India’s auto industry is already reeling, with sales of cars, trucks and motorbikes falling 18% last fiscal year to 21.5 million vehicles
NEW DELHI: India’s automakers have warned that total automobile sales could fall as much as 45% in the current fiscal year in a worst-case scenario as economic growth slumps due to the COVID-19 pandemic, and they are seeking government help through the crisis.
The Society of Indian Automobile Manufacturers (SIAM), an industry trade body, told government officials last week that if India’s economy contracts by 2% in the year starting April 1, sales of cars, trucks and motorbikes could decline by as much as 45% from a year before.
SIAM presented two more scenarios to the government — one where the economy grows by 2%-3%, which would lead to a 20% decline in auto sales, and a second where growth stagnates from last year, resulting in a 35% decline in sales.
The trade body represents most major automakers in India, including Maruti Suzuki, Tata Motors, Mahindra & Mahindra, Hero MotoCorp and the local units of Toyota Motor, Hyundai Motor, Ford and Volkswagen.
Global consultancy McKinsey & Co estimated in April that if India’s lockdown was extended until mid-May, the economy could shrink by 2%-3% in the current fiscal year, while rating agency Moody’s said on Friday the country could see 0% growth.
India’s auto industry is already reeling, with sales of cars, SUVs, trucks and motorbikes falling 18% last fiscal year to 21.5 million vehicles due to an economic slowdown. The pandemic, which has seen businesses shuttered and people told to stay at home all over the world, is set to make things worse.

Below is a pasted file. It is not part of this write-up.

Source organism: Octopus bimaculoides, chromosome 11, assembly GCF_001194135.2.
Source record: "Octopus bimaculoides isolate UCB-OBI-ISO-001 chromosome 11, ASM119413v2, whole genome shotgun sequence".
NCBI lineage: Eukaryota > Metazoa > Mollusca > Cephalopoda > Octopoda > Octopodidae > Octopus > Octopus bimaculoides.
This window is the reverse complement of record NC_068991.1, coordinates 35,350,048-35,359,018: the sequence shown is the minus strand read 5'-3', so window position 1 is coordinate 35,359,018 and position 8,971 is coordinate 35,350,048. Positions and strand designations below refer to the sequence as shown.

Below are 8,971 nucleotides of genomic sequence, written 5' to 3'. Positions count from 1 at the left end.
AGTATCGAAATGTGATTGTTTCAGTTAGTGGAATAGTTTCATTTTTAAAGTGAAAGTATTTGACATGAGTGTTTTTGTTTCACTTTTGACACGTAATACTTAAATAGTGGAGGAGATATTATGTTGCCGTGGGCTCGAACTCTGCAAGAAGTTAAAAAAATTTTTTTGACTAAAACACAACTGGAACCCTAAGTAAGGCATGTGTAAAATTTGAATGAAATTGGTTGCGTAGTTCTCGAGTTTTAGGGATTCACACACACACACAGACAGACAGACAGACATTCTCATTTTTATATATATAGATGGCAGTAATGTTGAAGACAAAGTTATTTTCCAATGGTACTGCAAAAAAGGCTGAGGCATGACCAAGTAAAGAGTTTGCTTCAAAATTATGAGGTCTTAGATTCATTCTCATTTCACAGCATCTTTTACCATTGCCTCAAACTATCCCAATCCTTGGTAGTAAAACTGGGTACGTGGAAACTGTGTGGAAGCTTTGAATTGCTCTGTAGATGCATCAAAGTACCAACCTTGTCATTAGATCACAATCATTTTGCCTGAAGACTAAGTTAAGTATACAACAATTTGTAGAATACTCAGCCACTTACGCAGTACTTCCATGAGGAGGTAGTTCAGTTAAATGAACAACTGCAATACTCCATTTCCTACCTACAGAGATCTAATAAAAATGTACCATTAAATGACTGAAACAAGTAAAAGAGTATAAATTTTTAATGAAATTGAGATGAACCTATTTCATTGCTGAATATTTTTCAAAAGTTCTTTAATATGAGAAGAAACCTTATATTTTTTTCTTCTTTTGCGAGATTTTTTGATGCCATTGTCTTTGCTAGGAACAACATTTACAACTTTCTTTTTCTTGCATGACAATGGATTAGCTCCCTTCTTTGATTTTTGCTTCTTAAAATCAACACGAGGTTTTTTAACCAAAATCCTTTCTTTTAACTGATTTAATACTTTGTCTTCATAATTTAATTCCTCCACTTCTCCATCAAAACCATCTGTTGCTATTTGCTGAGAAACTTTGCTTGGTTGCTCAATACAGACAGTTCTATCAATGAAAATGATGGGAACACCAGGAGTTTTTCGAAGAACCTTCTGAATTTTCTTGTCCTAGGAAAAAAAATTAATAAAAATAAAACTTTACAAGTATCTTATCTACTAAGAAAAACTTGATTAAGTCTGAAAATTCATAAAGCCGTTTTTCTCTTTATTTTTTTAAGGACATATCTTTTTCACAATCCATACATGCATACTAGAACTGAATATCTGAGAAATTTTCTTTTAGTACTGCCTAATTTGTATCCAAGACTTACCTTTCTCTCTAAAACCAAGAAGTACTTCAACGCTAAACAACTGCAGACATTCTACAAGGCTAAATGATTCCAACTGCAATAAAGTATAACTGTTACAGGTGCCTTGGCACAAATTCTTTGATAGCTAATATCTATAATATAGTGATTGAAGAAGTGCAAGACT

If the combined decline over two years is 40%-45%, it could push auto sales numbers to their lowest level in a decade, SIAM’s president Rajan Wadhera told road transport ministry officials, according to the recording of a web conference they held last week.
During the meeting, auto industry executives sought tax cuts, a one-year delay in implementing certain safety and fuel efficiency regulations, and loans at low interest rates to help the sector revive production and prevent layoffs until sales and revenues pick up.
“The biggest problem we are facing right now is cashflow liquidity,” Mahindra & Mahindra managing director Pawan Goenka, a former president of SIAM, said during the meeting.
Nearly all automakers recorded zero domestic sales in April after the government imposed a nationwide lockdown on March 25 to control the spread of the coronavirus. Since May 4, it has allowed some economic activity to resume in places where there are zero or few cases of people being infected.
While a handful of companies like Maruti and Hyundai either plan to or have restarted production, many automakers are still waiting for supply chain disruptions to settle and signs of demand to return before they start manufacturing.